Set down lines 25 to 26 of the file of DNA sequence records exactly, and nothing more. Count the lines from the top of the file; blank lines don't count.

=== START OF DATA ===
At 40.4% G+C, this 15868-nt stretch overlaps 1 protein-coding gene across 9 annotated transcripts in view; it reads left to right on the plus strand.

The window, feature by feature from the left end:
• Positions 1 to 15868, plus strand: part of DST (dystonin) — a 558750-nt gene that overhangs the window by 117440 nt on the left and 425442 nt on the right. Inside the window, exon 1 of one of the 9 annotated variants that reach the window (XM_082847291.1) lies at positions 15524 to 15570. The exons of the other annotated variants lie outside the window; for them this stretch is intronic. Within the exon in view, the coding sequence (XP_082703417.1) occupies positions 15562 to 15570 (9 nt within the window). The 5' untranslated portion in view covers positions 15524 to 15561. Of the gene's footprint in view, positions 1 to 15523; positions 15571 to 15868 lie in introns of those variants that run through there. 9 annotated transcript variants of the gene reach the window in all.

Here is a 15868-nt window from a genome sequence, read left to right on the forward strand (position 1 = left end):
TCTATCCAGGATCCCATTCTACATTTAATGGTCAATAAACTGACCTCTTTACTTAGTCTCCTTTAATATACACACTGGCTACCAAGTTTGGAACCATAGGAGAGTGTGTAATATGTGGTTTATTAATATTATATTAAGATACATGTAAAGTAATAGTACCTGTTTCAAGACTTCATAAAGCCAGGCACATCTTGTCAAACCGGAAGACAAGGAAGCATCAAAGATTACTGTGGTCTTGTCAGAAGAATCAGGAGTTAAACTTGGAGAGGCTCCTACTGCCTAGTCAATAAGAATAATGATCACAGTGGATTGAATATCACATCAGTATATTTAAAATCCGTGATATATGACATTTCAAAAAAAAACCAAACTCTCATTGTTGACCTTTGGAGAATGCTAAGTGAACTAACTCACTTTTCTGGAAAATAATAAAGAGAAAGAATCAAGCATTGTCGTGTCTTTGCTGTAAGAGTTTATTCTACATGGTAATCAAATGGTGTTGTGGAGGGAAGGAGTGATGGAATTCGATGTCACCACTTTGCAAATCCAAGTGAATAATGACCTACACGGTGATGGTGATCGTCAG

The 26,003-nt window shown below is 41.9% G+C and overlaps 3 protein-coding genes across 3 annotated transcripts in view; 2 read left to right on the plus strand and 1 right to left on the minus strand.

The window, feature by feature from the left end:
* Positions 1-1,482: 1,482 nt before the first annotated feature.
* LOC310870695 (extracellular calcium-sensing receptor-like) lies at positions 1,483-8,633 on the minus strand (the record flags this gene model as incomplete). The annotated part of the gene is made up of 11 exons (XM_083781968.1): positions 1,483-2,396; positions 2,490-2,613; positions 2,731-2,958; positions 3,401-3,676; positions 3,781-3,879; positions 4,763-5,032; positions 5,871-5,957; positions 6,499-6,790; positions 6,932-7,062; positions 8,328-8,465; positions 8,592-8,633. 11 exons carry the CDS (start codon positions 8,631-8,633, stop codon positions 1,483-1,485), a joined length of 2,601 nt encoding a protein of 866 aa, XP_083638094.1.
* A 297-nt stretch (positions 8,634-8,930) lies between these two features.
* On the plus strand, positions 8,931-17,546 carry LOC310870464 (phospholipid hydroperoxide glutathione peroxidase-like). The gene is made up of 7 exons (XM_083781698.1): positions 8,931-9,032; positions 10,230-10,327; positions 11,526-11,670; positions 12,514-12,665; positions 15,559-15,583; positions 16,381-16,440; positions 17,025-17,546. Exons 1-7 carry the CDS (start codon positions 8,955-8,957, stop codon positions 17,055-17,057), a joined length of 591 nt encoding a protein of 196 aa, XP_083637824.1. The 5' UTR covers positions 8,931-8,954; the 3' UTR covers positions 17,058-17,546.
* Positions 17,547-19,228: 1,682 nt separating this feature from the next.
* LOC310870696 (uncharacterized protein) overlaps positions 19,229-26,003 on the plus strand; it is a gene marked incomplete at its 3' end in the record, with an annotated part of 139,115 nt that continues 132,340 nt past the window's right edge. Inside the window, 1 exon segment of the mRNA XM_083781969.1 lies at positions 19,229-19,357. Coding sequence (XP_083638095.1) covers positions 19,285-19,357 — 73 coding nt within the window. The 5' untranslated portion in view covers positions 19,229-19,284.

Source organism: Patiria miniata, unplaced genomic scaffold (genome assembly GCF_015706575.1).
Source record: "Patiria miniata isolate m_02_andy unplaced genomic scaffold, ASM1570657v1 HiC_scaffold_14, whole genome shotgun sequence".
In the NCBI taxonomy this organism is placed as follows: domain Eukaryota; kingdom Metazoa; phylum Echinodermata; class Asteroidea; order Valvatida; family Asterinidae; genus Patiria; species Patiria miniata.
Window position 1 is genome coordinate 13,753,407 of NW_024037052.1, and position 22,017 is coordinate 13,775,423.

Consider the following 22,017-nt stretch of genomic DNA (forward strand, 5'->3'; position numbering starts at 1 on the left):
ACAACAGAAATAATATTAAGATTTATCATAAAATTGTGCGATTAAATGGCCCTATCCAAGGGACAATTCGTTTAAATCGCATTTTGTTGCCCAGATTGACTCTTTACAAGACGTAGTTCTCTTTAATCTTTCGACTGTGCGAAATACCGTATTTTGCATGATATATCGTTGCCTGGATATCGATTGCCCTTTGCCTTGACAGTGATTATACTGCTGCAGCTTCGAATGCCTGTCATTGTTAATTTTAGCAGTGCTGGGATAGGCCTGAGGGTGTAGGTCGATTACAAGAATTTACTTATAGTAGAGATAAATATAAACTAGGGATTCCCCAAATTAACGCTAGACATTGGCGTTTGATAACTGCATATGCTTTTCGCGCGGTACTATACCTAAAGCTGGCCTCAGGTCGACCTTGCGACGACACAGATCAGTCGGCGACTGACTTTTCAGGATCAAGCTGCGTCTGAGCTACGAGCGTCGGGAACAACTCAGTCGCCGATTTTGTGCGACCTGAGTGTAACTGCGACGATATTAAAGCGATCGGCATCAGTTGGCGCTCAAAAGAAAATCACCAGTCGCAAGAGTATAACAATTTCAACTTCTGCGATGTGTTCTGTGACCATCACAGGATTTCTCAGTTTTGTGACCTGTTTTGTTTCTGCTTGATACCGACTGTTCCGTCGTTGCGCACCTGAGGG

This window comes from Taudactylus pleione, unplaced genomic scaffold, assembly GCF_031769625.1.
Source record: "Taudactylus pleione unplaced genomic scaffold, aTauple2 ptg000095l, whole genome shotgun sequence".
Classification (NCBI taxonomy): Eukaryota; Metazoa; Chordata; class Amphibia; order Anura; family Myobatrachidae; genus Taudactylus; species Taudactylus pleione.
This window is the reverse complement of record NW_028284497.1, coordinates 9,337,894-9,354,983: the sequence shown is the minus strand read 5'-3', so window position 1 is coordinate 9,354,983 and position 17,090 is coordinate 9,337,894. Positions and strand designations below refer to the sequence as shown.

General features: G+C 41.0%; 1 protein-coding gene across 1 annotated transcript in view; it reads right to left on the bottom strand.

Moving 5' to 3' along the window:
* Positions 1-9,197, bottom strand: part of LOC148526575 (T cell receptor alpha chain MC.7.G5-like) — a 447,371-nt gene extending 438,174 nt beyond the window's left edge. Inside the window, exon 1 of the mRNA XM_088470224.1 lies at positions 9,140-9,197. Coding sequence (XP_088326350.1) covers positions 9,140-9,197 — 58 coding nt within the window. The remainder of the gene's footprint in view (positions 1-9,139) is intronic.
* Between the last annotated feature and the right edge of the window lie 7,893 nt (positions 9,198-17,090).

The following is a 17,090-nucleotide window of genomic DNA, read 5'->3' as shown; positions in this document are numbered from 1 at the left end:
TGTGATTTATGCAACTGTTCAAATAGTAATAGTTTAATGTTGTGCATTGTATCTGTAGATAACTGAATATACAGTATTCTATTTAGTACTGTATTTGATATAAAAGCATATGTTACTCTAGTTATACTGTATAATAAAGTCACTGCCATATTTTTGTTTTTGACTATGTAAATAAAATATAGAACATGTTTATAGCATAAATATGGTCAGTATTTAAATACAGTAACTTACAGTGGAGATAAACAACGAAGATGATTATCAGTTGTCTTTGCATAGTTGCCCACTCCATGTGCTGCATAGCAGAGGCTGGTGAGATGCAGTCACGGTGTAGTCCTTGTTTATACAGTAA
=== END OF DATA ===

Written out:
Moving 5' to 3' along the window:
* Positions 1-9,197, bottom strand: part of LOC148526575 (T cell receptor alpha chain MC.7.G5-like) — a 447,371-nt gene extending 438,174 nt beyond the window's left edge. Inside the window, exon 1 of the mRNA XM_088470224.1 lies at positions 9,140-9,197. Coding sequence (XP_088326350.1) covers positions 9,140-9,197 — 58 coding nt within the window. The remainder of the gene's footprint in view (positions 1-9,139) is intronic.